$90 million lost to scams

A whopping $90 million was reported lost to scams in 2013.

$90 million lost to scams

Despite most of us knowing that scams are incredibly prevalent, a whopping $90 million was reported lost to scams in 2013. Were you almost tricked?

The Australian Competition and Consumer Commission (ACCC) released on Monday its Targeting Scams Report for 2013, which reveals that over 90,000 Australians reported scams totalling $89,136,975 million. During National Fraud Week, which commenced on Monday, the ACCC is highlighting the need for all Australians to remain vigilant and report any scams which may be circulating.

And the news isn’t good for those looking for love. While dating and romance scams only accounted for three per cent of scams reported, they topped the financial losses, with $25 million reported lost. ACCC Deputy Chair Della Rickard reported that 43 per cent of those who reported being approached by a scam admirer resulted in a financial loss. “People should be particularly vigilant in asking themselves who they are really dealing with when they meet the person online. Scammers take advantage of the internet to establish relationships behind a smoke screen, where they remain anonymous while connecting with people around the globe with the click of a button,” said Ms Rickard.

Phone scams remain the most popular, accounting for 52 per cent of those reported, however, online scams resulted in the most lost, a staggering $42 million.

It’s important to remain vigilant and the ACCC has published a Scam Identifier List to help identify and disengage from an online scammer:

  1. You’ve never met or seen them: scammers will say anything to avoid a ‘face-to-face’ meeting, whether it be in person or over the internet via a video chat – don’t excuse it away.
  2. They’re not who they appear to be: scammers steal photos and profiles from real people to create an appealing facade. Run a Google Image search on photos and search words in their description to check if they’re the real deal.
  3. They ask to chat with you privately: scammers will try and move the conversation away from the scrutiny of community platforms to a one-on-one interaction such as email or phone – ‘walk’ away if this happens to you.
  4. You don’t know a lot about them: scammers are keen to get to know you as much as possible, but are less forthcoming about themselves. Ask yourself, ‘how well do I really know this person?’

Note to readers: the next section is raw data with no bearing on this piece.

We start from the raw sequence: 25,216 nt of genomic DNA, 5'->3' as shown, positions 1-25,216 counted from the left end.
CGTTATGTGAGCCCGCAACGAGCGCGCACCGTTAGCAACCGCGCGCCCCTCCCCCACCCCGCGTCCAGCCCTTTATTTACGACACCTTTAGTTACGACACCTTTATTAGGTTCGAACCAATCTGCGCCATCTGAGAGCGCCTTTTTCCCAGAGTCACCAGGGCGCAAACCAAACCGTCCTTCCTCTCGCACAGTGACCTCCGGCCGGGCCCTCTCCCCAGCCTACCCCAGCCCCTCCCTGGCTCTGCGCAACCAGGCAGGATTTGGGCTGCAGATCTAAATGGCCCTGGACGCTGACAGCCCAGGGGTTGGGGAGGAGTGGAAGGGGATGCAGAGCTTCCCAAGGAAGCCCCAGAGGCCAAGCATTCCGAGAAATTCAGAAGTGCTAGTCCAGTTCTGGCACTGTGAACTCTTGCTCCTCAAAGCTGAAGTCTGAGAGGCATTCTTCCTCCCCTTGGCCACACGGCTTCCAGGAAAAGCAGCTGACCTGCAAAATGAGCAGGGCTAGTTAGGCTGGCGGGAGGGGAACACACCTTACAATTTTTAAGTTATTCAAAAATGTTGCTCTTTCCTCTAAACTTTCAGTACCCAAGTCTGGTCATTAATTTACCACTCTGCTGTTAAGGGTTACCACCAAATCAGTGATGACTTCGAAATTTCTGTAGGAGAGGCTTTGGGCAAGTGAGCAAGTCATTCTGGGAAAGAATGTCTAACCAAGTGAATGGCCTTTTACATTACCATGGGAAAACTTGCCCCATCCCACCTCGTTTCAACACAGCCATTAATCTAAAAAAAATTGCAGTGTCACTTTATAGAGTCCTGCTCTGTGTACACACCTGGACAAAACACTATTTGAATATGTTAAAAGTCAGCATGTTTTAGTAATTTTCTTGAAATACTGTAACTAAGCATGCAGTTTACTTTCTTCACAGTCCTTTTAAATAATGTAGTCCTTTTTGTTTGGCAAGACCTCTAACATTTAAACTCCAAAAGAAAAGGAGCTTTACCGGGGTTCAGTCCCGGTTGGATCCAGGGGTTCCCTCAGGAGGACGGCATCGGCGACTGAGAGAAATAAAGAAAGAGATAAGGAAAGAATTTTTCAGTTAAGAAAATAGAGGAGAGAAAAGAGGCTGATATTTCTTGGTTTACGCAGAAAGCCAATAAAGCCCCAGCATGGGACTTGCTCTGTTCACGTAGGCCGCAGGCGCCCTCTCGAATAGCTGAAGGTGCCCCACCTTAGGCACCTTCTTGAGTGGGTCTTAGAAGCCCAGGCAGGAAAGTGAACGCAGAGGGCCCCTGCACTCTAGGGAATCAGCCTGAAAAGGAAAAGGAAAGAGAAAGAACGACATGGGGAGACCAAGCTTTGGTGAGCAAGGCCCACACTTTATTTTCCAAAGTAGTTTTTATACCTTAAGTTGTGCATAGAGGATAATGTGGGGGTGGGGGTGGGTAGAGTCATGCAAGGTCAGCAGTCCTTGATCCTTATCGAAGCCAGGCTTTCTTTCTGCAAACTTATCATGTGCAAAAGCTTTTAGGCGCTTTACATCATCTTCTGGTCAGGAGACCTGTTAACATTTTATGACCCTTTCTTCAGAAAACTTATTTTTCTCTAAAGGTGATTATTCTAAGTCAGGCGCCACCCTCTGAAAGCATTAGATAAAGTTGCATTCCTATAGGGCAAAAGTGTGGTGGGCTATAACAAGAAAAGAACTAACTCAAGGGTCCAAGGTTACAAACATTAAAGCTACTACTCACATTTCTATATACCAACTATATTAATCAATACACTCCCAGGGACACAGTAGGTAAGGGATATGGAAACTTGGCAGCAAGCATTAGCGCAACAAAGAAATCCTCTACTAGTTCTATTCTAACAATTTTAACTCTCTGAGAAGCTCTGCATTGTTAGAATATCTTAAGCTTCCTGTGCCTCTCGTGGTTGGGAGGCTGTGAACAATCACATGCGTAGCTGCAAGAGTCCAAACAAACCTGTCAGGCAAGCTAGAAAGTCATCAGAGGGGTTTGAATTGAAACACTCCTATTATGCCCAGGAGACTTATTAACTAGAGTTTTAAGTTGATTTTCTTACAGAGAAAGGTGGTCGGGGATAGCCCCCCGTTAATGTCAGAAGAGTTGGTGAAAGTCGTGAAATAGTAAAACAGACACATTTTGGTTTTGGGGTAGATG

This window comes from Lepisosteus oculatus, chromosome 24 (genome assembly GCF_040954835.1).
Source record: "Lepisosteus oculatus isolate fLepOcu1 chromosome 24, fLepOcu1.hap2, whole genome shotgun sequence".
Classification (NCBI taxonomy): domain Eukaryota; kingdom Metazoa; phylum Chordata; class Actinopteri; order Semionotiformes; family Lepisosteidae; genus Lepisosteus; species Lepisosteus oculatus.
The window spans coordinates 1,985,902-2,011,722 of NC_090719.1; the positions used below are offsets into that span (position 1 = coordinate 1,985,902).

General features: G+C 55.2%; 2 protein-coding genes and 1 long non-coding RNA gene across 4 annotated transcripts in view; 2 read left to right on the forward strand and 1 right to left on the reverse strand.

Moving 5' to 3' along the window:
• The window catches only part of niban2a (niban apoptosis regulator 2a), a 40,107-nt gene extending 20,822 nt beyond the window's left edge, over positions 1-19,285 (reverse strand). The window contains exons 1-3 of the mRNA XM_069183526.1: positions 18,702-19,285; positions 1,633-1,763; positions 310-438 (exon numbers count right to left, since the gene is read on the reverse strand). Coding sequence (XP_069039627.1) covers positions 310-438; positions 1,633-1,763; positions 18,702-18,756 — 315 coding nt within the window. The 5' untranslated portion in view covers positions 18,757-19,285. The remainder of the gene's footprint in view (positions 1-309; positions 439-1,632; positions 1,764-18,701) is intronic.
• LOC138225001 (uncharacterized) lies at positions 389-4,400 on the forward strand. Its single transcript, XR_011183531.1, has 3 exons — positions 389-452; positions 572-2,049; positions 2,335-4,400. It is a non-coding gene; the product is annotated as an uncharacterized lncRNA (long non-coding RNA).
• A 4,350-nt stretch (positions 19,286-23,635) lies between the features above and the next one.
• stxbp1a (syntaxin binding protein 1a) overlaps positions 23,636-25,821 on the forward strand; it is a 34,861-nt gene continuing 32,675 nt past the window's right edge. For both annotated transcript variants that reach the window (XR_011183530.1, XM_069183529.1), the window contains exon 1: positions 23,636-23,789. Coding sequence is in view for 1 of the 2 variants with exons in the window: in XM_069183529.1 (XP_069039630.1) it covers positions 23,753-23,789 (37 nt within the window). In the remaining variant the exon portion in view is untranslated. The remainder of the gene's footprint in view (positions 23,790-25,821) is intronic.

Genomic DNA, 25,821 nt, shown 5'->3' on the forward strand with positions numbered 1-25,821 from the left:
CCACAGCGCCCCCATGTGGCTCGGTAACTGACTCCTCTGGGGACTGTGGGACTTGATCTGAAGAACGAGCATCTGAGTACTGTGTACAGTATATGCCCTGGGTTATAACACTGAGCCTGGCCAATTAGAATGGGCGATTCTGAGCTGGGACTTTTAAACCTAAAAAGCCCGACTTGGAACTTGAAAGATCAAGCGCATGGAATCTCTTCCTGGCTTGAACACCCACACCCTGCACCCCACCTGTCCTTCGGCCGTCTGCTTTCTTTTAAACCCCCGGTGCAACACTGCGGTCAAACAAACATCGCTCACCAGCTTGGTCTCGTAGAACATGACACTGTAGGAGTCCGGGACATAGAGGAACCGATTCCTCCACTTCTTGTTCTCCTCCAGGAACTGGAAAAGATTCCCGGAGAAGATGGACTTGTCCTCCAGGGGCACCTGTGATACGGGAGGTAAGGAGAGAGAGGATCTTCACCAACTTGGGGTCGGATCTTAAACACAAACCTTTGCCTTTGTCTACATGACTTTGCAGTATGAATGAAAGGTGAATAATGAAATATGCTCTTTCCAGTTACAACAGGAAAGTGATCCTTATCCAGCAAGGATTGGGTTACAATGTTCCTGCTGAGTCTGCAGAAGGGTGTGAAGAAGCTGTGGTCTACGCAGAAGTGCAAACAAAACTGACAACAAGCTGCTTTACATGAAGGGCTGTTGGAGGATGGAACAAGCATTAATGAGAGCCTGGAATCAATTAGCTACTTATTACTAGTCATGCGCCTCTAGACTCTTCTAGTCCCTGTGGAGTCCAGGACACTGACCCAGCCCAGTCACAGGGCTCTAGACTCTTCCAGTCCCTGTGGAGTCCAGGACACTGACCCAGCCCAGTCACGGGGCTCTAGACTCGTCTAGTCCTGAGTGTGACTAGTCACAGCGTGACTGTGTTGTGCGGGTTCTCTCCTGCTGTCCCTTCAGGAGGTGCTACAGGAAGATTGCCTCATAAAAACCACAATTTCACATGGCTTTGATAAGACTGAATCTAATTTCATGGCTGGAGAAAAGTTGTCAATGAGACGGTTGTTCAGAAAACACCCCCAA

5. They ask you for money:  once the connection has been made – be it as a friend, admirer, or business partner – scammers will ask you to transfer money. Don’t fall for a tall tale, no matter how plausible it sounds.

The report and further information on National Consumer Fraud Week is available at www.scamwatch.gov.au.





    COMMENTS

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    Adrianus
    18th Jun 2014
    11:21am
    I get calls or emails from scammers every second day so it doesn't surprise me that people are getting caught out by sheer weight of numbers. The scammers know that they only need to make say 20 calls and they catch someone off guard or at a low point in their energy cycle or when you could be feeling even slightly depressed. We need to be alert all the time.
    sidney70
    18th Jun 2014
    12:24pm
    One of the scams going around is the letters and emails you get from some so called Barrister in Africa informing you that a relative of yours has been killed in a car accident whilst holidaying in or near Nigeria and you are the only relative. The letter informs you that you are to Inherit $5.5 Million and should contact the phone number on the letter. I have received one and so has a friend.They look official. If you receive a letter or email, ignore it. It is a scam.
    KSS
    18th Jun 2014
    1:53pm
    An oldie but goodie! Ranks up there with wanting to smuggle multi-millions out of the country and you get up to 50% if you just give then your bank account details. Anything with Nigeria is is suspect.